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Lessons Learned From The Massacre At Wounded Knee

2469 words - 10 pages

Introduction

The massacre at Wounded Knee was the last action in a long and bloody war that pitted Native American Indians against U.S Military forces. For roughly 300 years the two sides had been in constant conflict across America in a battle for land, resources, and ultimately; freedom. This final massacre solidified the American hold on the west and closed the final chapter on a way of life that can never be brought back. Lakota Indians, having learned of the death of Sitting Bull started to move towards Pine Ridge Indian Reservation in hopes of finding protection from Red Cloud. However, the harsh South Dakota winter weather had different plans, causing Chief Big Foot to become extremely ill. The Lakota came across cavalry forces and showed white flags in order to show they were no threat and in need of assistance. The army had orders to move the Indians to a camp on Wounded Knee Creek in order to provide shelter, food, and aid. 1 It is evident that a misunderstanding combined with an already tense situation led to the confrontation and ultimate demise of many elderly men, women, and children at the hands of the United States Calvary. Was this an intentional act or just an unfortunate turn of events for the Lakota and Unites States Army.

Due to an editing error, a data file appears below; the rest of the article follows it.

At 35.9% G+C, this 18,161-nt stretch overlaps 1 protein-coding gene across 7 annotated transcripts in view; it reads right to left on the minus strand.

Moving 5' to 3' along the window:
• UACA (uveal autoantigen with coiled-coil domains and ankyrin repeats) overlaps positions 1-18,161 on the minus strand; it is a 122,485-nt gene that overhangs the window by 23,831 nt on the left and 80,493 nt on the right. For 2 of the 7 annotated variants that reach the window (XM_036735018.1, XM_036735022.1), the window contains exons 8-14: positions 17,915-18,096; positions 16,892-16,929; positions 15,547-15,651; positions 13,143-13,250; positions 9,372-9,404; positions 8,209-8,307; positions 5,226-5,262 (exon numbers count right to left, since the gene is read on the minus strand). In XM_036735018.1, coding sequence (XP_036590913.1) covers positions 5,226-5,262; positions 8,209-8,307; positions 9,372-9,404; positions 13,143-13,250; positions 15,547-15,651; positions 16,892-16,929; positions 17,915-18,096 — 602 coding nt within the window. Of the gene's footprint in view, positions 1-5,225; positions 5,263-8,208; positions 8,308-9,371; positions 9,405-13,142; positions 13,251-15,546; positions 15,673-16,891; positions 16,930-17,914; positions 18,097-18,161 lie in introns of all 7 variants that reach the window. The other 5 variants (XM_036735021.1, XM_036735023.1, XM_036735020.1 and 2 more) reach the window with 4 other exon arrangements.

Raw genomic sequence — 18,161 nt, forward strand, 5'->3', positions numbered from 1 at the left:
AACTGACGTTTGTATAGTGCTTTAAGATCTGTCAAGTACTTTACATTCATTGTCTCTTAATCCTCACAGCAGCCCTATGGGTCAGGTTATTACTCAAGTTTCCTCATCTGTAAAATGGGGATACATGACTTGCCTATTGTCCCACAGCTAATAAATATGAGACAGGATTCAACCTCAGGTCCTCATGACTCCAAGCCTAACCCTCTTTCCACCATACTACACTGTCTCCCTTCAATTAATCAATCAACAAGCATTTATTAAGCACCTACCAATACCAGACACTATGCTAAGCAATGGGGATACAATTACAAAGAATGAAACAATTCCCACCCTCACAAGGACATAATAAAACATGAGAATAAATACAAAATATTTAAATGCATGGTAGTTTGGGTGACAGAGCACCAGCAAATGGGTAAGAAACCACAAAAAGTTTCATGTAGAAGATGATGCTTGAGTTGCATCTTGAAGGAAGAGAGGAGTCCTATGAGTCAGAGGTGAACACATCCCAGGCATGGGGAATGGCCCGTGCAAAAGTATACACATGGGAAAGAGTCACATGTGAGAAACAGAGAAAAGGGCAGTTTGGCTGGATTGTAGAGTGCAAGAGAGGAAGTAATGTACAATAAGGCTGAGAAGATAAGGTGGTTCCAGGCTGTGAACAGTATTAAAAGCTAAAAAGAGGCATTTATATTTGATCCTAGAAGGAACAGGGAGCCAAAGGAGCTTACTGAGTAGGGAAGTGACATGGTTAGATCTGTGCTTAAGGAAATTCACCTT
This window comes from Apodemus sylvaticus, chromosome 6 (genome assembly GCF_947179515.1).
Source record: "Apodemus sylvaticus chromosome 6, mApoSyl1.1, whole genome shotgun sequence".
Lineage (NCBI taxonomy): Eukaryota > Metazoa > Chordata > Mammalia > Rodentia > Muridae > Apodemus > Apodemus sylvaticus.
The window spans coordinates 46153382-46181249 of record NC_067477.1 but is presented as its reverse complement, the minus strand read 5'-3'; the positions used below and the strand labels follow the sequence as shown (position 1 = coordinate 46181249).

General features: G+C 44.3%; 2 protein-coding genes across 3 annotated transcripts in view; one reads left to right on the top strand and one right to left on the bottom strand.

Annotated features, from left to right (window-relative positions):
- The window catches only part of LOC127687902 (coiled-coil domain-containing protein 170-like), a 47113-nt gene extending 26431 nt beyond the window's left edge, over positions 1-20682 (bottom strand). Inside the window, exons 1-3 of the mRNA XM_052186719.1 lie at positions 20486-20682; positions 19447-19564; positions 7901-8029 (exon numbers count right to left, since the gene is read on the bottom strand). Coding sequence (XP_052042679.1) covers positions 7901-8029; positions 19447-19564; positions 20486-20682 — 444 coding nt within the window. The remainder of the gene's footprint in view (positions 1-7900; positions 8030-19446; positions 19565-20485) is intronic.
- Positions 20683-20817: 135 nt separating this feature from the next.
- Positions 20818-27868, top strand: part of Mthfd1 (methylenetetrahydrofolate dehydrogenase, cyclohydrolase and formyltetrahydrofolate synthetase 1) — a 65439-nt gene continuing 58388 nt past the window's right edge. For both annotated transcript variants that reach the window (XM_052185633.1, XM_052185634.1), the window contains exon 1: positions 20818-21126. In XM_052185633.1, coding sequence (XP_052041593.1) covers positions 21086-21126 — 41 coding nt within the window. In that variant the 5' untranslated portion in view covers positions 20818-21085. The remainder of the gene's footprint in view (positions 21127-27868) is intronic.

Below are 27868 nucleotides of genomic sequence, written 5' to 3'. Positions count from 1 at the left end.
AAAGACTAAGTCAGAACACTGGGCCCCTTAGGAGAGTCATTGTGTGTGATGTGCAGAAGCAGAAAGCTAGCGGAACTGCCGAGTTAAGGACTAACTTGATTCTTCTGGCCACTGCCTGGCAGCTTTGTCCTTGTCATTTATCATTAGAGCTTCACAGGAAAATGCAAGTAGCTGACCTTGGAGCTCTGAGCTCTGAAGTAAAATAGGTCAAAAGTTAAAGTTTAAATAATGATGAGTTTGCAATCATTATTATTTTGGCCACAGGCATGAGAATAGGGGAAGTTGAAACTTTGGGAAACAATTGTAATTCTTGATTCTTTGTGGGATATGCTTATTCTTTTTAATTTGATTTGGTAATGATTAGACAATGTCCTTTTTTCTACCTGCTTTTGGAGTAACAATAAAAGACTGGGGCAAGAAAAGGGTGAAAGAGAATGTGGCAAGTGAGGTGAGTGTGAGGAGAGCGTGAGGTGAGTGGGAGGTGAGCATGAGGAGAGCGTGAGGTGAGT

History
Long before Americas lighting fast expansion across America, Indians dealt with Europeans. The Lakota interacted with early explorers and fur traders trading coffee, sugar, guns, and blankets for buffalo and beaver skins. Since it was a mutually beneficial relationship and both groups were able to work together peacefully. Inter-racial marriages were even conducted in which the Lakota wives were married to European men that were respected by the Lakota. 2 For many of those living on the east coast, the thought of traveling west into an unforgiving wilderness was thought impossible. In 1841, that myth was shatter when a group of sixty-nine people moving towards California and Oregon entered into Lakota lands and passed through unscathed. Once word arrived back east of the their success, people started to jump on wagon trains and venture west for land and prosperity. During the time period from 1841-1848 the Lakota never bothered any of the settlers passing through, even though they were carving roads over the grasslands and killing buffalo in the area. 3 The discovery of gold in California changed all of that. Starting in 1848, the stream of settlers “became a raging river” and in 1850 nearly fifty-five thousand people crossed through Lakota lands via the Overland Trail. 4 The Lakota did nothing even though increasing numbers of settlers along with their cattle were starting to decimate the prairie grasslands as they passed through on their way westward. The final issue that led the Lakota to push the settlers out of their lands was that of disease. The Native Americans had never been exposed to Asian cholera, smallpox, and the measles. European settlers brought these with them as they...

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